Linus Torvalds has announced the release of the Linux 6.6 kernel, stating that the week leading up to its launch had been calm, helping to deliver it on time.
Torvalds described a “random smattering” of smaller fixes across the board, with only one larger fix addressing the r8152 driver.
Linux 6.6 is expected to be the next Long-Term Support (LTS) kernel, and while work is already underway for version 6.7, that’s not expected to be available until early next year.
Linux 6.6 is here, and on time
Eight days before its launch, Torvalds said while announcing 6.6-rc7 that this was actually a particularly large rc7.
“It is certainly on the bigger side of our rc7 releases in the 6,.x series,” he said, adding that only 6.1 was larger in terms of the number of commits, and that ended up needing an rc8. Fortunately, 6.6 was ultimately released without that extra step.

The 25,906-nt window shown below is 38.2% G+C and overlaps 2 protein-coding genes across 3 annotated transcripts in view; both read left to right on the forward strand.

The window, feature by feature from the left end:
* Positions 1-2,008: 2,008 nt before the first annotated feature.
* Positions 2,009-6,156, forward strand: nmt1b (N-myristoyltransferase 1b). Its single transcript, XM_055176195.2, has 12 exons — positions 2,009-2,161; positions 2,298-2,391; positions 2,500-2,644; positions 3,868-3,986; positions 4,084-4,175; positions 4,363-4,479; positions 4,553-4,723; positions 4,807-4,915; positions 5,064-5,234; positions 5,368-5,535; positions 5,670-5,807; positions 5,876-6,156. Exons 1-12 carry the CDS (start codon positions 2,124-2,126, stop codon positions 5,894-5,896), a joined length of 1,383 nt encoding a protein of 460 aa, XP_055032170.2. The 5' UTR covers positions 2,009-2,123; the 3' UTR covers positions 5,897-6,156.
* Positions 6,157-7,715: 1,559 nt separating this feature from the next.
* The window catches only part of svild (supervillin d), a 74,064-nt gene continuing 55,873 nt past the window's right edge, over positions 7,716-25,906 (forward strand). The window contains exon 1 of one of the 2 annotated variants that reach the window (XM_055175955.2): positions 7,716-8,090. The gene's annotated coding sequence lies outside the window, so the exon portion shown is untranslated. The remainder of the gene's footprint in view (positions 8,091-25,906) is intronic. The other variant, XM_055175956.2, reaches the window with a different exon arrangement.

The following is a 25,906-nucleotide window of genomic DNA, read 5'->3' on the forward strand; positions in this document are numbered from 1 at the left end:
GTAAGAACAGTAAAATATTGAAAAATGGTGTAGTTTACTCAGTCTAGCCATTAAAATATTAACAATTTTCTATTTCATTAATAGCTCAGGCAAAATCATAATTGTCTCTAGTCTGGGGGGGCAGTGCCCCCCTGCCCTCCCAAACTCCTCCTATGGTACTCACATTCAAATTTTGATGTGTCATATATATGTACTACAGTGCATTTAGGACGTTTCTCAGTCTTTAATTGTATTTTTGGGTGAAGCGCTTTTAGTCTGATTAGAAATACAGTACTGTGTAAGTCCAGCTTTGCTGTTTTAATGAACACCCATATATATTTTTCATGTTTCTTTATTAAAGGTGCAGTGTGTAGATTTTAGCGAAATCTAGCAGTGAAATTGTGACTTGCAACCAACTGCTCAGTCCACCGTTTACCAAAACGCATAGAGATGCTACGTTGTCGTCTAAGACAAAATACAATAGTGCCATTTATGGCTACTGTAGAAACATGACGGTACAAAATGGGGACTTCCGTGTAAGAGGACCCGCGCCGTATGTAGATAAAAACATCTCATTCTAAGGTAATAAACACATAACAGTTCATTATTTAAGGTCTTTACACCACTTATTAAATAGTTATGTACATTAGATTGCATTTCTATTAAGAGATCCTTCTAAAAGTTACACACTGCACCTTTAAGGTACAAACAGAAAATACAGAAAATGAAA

Version 6.6, introduced late October 2023, adds the EEVDF scheduler, support for Intel Shadow Stack, and support for upcoming Intel and AMD platforms, including Intel’s Lunar Lake and Arrow Lake processors and AMD’s EPYC and Ryzen CPUs.
Earlier this year, it was revealed that Linux would cut long-term support from six years to just two years, which sounds like a huge blow. In reality, though, it is thought that few people continue to use six-year-old kernels - maintaining support for a small handful was therefore deemed unsustainable.
“The merge window for 6.7 opens tomorrow,” said Torvalds, adding his appreciation for “how many early pull requests I have lined up, with 40+ ready to go.”
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